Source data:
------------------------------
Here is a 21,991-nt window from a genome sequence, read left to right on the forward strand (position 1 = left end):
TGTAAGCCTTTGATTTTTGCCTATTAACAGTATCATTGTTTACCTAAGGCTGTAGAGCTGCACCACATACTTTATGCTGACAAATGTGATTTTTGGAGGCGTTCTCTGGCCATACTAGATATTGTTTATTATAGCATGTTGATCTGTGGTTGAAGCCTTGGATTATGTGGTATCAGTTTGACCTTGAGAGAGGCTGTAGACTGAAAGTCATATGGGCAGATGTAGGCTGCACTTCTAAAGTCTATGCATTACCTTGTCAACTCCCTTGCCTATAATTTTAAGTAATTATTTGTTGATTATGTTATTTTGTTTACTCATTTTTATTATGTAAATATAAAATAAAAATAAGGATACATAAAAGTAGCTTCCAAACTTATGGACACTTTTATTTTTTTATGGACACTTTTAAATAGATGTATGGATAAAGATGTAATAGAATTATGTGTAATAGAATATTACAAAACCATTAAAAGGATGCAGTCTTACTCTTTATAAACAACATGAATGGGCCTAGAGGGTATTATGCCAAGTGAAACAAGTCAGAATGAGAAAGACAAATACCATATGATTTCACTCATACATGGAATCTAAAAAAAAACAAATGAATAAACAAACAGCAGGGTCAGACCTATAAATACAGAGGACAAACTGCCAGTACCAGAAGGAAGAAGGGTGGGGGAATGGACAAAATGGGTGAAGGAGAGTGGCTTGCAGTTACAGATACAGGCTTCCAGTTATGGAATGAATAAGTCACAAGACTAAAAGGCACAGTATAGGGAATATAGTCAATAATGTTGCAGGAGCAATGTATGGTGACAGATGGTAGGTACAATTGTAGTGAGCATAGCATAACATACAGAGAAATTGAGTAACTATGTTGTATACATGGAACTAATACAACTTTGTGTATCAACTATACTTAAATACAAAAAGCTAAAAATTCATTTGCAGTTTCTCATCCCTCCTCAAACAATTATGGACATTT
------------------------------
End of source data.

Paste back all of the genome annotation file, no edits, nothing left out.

Here is a 21,991-nt window from a genome sequence, read left to right on the forward strand (position 1 = left end):
TGTAAGCCTTTGATTTTTGCCTATTAACAGTATCATTGTTTACCTAAGGCTGTAGAGCTGCACCACATACTTTATGCTGACAAATGTGATTTTTGGAGGCGTTCTCTGGCCATACTAGATATTGTTTATTATAGCATGTTGATCTGTGGTTGAAGCCTTGGATTATGTGGTATCAGTTTGACCTTGAGAGAGGCTGTAGACTGAAAGTCATATGGGCAGATGTAGGCTGCACTTCTAAAGTCTATGCATTACCTTGTCAACTCCCTTGCCTATAATTTTAAGTAATTATTTGTTGATTATGTTATTTTGTTTACTCATTTTTATTATGTAAATATAAAATAAAAATAAGGATACATAAAAGTAGCTTCCAAACTTATGGACACTTTTATTTTTTTATGGACACTTTTAAATAGATGTATGGATAAAGATGTAATAGAATTATGTGTAATAGAATATTACAAAACCATTAAAAGGATGCAGTCTTACTCTTTATAAACAACATGAATGGGCCTAGAGGGTATTATGCCAAGTGAAACAAGTCAGAATGAGAAAGACAAATACCATATGATTTCACTCATACATGGAATCTAAAAAAAAACAAATGAATAAACAAACAGCAGGGTCAGACCTATAAATACAGAGGACAAACTGCCAGTACCAGAAGGAAGAAGGGTGGGGGAATGGACAAAATGGGTGAAGGAGAGTGGCTTGCAGTTACAGATACAGGCTTCCAGTTATGGAATGAATAAGTCACAAGACTAAAAGGCACAGTATAGGGAATATAGTCAATAATGTTGCAGGAGCAATGTATGGTGACAGATGGTAGGTACAATTGTAGTGAGCATAGCATAACATACAGAGAAATTGAGTAACTATGTTGTATACATGGAACTAATACAACTTTGTGTATCAACTATACTTAAATACAAAAAGCTAAAAATTCATTTGCAGTTTCTCATCCCTCCTCAAACAATTATGGACATTT